Jonathan Ashworth: Second lockdown 'should have come sooner'

2 November 2020, 08:37 | Updated: 2 November 2020, 08:53

By Maddie Goodfellow

Shadow Health Secretary Jonathan Ashworth has told LBC the second lockdown for England 'should have come much sooner' as the country heads towards tough new restrictions.

The Prime Minister is set to use a statement to the Commons on Monday afternoon to defend imposing a four-week shutdown from Thursday.

Speaking to Nick Ferrari on LBC, Mr Ashworth said he was "saddened" by the prospect of lockdown, but said it was "inevitable" this would happen.

"I'm saddened because of course no one wants a long lockdown but it was inevitable this would happen," he said.

"This is why I am so frustrated that Boris Johnson didn't follow the advice of his scientists back in September.

"We offered to work with the government for the national interest and introduce a lockdown over the school half term but he ridiculed us and sent out his MPs to say it would be disastrous and would never happen, and yet here we are."

The Prime Minister was forced to announce the new lockdown at a hastily arranged press conference in Downing Street on Saturday night after details were leaked to newspapers.

And in a speech to parliament today, Mr Johnson will seek to justify his decision to first impose localised restrictions, despite calls from scientists and Labour several weeks ago which went ignored for a national “circuit-breaker” to stem the rising number of cases.

He is expected to say it was “right to try every possible option” before imposing stringent national restrictions, which will come into force on Thursday.

Pubs, restaurants, gyms and non-essential shops will shut along with the entertainment and leisure sectors. Schools, colleges, universities and industries that cannot work from home can stay open.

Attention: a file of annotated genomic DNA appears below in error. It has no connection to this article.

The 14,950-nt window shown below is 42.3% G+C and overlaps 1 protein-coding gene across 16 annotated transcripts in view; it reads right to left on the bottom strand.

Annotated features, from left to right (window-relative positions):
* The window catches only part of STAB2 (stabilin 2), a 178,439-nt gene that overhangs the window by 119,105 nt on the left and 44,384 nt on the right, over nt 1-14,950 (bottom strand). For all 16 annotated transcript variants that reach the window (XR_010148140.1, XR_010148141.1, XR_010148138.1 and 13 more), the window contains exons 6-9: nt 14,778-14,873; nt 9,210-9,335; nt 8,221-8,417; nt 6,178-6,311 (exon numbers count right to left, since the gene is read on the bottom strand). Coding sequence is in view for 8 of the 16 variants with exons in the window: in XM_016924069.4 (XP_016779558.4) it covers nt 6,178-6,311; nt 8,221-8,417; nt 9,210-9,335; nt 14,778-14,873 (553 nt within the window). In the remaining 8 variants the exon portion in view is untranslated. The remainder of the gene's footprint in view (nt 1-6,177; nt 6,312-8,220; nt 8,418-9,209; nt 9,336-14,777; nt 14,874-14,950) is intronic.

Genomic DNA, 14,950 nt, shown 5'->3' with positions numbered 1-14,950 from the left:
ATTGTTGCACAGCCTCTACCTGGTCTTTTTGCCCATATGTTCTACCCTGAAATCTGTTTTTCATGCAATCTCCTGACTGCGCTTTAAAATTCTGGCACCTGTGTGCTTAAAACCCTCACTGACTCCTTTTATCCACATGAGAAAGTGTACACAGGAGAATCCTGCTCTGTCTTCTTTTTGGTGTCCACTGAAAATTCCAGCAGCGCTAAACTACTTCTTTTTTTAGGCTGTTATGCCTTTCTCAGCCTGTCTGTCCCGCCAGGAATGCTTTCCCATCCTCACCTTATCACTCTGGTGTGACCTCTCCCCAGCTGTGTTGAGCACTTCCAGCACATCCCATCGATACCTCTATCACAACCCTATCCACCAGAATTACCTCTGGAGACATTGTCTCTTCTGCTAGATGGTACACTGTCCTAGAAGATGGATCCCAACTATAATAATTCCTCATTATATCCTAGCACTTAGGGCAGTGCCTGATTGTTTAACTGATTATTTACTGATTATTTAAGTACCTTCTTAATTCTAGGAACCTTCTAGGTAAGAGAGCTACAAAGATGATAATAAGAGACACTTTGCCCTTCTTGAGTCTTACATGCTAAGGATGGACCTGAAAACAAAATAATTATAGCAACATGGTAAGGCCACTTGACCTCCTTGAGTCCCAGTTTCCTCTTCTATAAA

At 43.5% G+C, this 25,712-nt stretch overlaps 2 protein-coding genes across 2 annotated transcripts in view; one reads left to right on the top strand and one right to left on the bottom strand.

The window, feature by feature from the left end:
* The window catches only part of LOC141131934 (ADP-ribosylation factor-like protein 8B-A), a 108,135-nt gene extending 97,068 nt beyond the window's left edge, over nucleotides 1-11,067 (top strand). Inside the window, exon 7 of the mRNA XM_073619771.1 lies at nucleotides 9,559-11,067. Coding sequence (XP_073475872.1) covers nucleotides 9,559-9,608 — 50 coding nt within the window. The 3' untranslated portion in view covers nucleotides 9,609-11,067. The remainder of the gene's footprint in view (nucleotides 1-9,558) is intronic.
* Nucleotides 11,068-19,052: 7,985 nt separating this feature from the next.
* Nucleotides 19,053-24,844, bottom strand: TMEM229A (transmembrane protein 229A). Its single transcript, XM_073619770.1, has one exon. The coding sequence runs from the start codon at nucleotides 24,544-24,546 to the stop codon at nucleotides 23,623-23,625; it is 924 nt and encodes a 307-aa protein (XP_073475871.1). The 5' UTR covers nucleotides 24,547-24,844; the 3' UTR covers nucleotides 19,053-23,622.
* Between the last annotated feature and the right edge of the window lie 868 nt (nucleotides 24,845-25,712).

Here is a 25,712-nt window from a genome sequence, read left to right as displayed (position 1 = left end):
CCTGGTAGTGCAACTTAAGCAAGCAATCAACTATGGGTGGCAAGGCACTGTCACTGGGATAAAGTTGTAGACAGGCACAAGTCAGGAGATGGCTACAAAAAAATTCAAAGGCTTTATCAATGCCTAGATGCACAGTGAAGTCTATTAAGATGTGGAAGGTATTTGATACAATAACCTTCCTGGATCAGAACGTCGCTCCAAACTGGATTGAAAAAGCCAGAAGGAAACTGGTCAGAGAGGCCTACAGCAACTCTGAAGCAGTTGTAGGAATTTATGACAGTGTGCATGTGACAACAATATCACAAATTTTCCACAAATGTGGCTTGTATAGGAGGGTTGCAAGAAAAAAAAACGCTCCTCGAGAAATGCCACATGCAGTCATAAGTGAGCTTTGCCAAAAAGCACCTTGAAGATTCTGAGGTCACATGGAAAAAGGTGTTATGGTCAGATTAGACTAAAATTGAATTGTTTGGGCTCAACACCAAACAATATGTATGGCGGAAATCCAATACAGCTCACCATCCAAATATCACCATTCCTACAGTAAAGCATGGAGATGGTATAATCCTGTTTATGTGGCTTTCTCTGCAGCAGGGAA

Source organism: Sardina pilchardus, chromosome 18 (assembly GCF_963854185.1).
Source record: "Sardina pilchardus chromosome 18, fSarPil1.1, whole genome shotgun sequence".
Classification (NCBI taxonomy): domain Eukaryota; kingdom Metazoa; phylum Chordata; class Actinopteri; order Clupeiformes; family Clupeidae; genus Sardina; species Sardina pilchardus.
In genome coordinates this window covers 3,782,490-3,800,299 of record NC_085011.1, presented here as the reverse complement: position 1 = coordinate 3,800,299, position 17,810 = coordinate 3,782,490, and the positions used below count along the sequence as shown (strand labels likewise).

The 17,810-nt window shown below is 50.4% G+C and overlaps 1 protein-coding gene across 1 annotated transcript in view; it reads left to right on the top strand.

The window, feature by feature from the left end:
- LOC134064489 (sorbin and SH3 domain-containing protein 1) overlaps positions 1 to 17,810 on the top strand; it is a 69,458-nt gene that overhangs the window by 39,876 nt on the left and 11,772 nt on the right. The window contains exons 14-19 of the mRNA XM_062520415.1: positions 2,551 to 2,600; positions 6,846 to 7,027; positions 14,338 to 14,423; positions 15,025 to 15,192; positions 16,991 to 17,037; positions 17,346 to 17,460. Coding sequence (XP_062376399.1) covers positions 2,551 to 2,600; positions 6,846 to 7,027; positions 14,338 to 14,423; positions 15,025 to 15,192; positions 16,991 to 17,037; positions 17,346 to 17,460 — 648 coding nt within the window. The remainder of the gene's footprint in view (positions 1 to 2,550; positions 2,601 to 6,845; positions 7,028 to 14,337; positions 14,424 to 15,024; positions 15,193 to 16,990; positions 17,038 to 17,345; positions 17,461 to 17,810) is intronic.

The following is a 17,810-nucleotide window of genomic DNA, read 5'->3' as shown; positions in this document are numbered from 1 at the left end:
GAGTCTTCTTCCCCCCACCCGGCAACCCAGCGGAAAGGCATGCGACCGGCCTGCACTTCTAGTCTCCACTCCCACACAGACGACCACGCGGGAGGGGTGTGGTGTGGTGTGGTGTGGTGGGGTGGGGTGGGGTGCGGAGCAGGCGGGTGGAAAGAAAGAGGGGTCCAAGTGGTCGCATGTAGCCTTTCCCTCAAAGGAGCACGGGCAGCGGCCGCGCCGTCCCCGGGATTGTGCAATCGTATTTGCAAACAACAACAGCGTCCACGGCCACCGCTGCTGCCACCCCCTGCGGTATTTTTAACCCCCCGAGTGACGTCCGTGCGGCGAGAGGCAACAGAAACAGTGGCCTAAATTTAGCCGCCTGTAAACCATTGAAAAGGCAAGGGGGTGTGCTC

The public “must stay at home” from Thursday, Boris Johnson said, but exercise, trips to supermarkets and for other essential reasons such as work and education are permitted.

Commenting on the PM's decision to try other options before imposing a lockdown, Mr Ashworth said: "He should have done it sooner, hospital beds are now filling up and more and more people are dying.

"We are where we are, we will support and vote for these measures, I just wish he had done it sooner, I wish he wasn't slow again like he was back in March."

When asked by Nick is enough had been done to prepare the NHS for a second wave, Mr Ashworth said he's "not sure the government have done enough".

"We need to stop the NHS getting overwhelmed, and right now it still doesn't have enough beds or staff.

"For example, questions are cropping up again about whether staff have enough PPE. I thought we'd solved that, but I'm hearing concerning stories about lack of PPE.

"We don't want to go through that again."

When asked what the government need to do during this lockdown, Mr Ashworth said: "The government should use this for weeks to fix Test and Trace, give the NHS the resources it needs for winter and roll out new testing techniques.

"When we come out of this lockdown we need to be reassured that there is a plan in place to keep us safe until a vaccine becomes available."

It comes amid speculation that Boris Johnson faces a major rebellion from his backbenches over the new national lockdown restrictions for England amid warnings that the measures would be “disastrous” for the economy.

The Commons will debate the Government’s shutdown to control the spread of coronavirus this week, with a vote expected on Wednesday, but some Conservative MPs have suggested they could vote against them.

Sir Graham Brady, chairman of the powerful 1922 Committee of backbenchers, warned more than 80 Tory MPs could revolt against the new shutdown - mirroring the rebellion over sweeping Coronavirus Act powers last month.